- The S block is then encrypted using GCTR and the most significant "t" bits of the result form the Authentication Tag. i.e. T = MSBt(GCTRk(J0, S)). Please note that this is the only part of the whole process where GCTR is used to encrypt with J0.
- Return (C, T)

The bit length of the tag may be one of the following 5 values :- 128, 120, 112, 104 or 96.

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**Tying it all together to Decrypt**The following block diagram shows how Authenticated Decryption works :-

The following steps take place when AD is invoked :-

- Check if the length of the IV, C and AAD are all supported by the implementation. Else FAIL.
- You create an initial block "H"(which is then used as the hash subkey) but passing a zero-block of size 128 through CIPH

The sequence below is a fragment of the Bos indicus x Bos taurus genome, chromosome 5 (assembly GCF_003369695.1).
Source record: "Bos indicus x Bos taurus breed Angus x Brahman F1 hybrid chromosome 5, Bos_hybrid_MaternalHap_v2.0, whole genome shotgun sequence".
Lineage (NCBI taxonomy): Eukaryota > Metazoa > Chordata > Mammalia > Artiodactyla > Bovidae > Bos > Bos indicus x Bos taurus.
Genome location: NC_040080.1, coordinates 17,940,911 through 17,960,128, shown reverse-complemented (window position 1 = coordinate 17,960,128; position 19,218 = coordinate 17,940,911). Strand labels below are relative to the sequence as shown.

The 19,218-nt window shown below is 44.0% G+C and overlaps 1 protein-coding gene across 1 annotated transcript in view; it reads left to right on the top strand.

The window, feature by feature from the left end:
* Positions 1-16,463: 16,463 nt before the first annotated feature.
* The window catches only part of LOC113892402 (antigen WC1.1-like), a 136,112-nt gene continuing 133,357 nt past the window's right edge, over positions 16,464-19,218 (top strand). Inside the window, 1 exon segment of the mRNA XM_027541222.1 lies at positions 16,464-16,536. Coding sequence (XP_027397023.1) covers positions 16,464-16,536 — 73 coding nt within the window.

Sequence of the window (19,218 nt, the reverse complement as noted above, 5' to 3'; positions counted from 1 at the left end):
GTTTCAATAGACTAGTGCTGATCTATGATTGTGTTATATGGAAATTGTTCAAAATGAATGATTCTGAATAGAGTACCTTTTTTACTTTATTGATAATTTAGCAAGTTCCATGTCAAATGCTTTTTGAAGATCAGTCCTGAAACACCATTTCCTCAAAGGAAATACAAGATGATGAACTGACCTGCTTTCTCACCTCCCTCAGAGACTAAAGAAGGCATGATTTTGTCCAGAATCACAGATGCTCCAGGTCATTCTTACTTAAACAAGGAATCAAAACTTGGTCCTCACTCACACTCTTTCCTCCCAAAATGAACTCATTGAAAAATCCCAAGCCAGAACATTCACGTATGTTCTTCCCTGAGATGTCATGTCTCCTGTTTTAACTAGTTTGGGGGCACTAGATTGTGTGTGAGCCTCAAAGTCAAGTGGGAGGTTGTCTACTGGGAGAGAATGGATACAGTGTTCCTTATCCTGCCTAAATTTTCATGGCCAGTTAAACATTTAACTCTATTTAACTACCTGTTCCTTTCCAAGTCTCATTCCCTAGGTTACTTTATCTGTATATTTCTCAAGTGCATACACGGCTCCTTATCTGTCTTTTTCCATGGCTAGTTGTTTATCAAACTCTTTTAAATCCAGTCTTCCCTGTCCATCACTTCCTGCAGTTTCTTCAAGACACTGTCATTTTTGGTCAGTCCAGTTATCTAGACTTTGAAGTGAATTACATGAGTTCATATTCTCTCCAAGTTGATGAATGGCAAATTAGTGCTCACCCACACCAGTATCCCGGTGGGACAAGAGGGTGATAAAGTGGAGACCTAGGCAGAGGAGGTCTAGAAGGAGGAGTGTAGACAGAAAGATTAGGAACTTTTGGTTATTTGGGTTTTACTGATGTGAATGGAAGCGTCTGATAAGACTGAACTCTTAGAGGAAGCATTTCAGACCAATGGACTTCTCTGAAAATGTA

- Calculate a block J0 based on the IV value and size
- Compute a block P such that P = GCTRk(inc32(J0), C)
- At this point we know the ciphertext C and the AAD. We calculate values "u" and "v" based on the lengths of C and AAD which can be used for padding later on
- Steps from here are about recomputing the Authentication Tag. A block S is calculated by concatenating AAD, C, the length of C, the length of AAD and a padding with 0's. The padding length would be u + v.
- The S block is then encrypted using GCTR and the most significant "t" bits of the result form the Authentication Tag. i.e. T' = MSBt(GCTRk(J0, S)). Please note that this is the only part of the whole process where GCTR is used to encrypt with J0.
- If T = T', return (P). Else FAIL

**Reference**:1. NIST Recommendation for Block Cipher Modes Of Operation: Galois/Counter Mode(GCM) and GMAC